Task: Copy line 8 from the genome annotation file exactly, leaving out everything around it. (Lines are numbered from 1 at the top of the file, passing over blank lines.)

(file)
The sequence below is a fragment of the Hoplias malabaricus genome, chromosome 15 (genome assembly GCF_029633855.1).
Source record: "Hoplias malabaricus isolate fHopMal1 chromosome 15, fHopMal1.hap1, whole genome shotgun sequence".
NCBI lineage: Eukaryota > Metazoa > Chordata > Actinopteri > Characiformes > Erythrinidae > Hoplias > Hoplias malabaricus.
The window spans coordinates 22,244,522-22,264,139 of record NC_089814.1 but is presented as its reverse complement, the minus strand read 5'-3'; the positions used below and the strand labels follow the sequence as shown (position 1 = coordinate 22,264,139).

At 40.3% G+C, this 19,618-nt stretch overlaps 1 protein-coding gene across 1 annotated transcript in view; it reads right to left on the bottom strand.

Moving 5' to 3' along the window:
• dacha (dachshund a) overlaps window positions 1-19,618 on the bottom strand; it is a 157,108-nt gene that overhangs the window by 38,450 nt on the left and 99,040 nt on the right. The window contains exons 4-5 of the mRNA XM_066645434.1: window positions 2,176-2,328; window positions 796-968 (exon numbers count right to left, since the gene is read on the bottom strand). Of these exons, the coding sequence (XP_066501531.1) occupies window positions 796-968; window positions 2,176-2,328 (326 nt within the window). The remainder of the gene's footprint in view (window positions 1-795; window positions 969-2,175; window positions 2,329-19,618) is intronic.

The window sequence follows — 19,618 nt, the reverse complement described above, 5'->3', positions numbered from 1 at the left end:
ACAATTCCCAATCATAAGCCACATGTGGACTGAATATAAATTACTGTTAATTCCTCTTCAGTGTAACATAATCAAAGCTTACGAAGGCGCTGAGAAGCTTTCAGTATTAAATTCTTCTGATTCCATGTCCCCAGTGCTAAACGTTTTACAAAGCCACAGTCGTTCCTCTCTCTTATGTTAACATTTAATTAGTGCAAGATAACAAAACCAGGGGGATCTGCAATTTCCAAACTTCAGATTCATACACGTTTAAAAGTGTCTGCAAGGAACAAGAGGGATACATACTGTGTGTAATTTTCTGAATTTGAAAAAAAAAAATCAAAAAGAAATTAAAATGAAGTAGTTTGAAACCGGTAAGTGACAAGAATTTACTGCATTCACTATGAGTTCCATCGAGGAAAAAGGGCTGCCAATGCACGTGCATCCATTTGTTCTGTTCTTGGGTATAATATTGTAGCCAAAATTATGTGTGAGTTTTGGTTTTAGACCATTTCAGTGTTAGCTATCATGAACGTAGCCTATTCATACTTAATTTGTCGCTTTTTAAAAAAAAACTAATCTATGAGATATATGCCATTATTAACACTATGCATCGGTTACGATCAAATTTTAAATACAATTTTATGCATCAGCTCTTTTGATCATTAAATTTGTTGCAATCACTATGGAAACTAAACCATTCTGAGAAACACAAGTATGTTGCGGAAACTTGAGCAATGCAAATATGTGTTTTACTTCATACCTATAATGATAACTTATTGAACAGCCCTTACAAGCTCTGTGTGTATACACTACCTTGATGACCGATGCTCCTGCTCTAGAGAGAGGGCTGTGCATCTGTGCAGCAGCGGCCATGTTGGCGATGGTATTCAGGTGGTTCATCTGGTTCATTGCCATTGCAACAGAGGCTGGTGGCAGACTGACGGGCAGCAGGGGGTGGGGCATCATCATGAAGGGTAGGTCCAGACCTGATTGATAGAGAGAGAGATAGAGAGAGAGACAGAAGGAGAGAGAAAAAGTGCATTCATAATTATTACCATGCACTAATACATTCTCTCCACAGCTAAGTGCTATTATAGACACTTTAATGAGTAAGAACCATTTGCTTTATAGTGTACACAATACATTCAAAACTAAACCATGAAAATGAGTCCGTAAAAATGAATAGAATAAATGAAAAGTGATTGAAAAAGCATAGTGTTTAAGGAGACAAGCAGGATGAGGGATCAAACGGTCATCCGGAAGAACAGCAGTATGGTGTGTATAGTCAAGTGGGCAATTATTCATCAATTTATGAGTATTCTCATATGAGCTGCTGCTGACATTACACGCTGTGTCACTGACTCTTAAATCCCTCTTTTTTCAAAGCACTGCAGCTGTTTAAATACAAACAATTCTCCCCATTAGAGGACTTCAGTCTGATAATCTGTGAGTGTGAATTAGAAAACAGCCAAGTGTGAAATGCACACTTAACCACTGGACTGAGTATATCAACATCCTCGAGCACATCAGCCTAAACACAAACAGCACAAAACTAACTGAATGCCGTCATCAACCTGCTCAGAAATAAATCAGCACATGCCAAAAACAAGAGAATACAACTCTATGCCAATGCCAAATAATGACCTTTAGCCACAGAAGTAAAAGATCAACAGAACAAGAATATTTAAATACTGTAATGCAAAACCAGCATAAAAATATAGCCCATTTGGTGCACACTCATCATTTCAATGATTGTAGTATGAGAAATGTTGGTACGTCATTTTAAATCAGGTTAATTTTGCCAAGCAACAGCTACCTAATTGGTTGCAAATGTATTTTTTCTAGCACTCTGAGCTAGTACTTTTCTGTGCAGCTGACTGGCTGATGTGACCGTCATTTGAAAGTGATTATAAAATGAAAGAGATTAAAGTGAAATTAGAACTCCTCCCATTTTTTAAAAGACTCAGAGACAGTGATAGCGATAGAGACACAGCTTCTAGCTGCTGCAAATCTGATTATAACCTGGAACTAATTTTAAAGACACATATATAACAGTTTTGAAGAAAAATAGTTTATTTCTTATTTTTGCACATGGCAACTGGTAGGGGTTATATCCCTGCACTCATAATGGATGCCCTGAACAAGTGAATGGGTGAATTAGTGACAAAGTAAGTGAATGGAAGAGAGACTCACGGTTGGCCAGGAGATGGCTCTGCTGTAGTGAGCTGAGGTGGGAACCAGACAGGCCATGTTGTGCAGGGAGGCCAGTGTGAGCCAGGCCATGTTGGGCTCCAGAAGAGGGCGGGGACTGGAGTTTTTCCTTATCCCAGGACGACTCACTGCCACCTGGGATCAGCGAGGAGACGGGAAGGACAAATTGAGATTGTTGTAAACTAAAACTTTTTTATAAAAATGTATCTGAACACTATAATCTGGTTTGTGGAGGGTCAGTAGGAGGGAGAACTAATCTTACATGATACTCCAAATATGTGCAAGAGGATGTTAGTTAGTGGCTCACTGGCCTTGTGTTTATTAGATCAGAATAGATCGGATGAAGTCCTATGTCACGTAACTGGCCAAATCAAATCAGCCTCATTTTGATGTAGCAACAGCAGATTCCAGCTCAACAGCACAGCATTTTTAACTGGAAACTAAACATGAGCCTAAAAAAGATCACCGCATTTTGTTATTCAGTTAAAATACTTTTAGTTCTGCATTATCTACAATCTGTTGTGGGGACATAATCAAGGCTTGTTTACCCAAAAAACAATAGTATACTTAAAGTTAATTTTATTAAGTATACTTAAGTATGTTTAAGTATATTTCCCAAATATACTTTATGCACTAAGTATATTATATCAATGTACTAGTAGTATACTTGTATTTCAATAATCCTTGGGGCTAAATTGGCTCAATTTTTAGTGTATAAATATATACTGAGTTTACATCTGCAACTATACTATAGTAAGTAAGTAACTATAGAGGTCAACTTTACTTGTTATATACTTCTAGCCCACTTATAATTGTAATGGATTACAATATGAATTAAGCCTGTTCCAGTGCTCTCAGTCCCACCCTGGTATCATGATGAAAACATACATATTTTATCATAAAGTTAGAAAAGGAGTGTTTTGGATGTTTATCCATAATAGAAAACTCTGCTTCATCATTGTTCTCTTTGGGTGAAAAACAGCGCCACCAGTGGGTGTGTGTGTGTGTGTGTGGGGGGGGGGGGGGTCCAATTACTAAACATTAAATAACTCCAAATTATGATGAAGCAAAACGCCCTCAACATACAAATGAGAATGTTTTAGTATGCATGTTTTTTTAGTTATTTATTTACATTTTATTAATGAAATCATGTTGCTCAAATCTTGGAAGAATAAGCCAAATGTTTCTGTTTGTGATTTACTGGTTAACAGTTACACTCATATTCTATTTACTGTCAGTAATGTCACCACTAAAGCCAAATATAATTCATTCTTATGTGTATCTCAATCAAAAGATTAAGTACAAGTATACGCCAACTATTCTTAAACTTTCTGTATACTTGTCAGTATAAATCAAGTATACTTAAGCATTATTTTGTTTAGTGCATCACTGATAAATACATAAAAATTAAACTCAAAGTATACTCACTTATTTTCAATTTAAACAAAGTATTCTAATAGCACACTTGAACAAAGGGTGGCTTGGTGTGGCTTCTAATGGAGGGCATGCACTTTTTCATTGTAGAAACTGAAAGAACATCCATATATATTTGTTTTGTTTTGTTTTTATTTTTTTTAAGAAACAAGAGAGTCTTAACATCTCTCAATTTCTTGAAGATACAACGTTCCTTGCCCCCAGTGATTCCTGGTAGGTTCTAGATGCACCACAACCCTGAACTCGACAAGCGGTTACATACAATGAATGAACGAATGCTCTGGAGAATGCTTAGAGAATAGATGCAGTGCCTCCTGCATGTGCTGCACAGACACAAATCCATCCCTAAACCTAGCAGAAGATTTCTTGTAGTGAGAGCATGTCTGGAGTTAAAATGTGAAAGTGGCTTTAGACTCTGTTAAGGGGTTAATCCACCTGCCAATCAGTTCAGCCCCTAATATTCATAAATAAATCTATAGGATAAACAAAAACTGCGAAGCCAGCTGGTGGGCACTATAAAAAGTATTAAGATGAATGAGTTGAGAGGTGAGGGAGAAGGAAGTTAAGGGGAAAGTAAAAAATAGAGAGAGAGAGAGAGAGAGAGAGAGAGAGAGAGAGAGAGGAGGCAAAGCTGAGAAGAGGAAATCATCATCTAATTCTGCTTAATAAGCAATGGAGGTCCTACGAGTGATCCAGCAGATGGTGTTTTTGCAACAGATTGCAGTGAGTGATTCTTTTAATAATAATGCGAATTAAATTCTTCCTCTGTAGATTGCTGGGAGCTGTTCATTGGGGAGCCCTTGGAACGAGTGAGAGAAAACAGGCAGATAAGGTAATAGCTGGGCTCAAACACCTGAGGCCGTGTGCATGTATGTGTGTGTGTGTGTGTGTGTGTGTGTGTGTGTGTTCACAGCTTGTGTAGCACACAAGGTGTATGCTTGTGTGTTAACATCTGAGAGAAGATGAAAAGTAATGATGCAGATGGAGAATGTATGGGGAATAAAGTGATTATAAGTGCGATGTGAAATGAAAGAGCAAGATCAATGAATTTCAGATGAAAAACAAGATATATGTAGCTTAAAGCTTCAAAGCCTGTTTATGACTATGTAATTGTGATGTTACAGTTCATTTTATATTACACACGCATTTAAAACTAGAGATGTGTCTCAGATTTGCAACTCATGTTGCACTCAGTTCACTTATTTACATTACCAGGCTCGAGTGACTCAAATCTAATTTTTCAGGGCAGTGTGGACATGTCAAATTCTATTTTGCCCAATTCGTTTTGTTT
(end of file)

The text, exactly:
The window sequence follows — 19,618 nt, the reverse complement described above, 5'->3', positions numbered from 1 at the left end: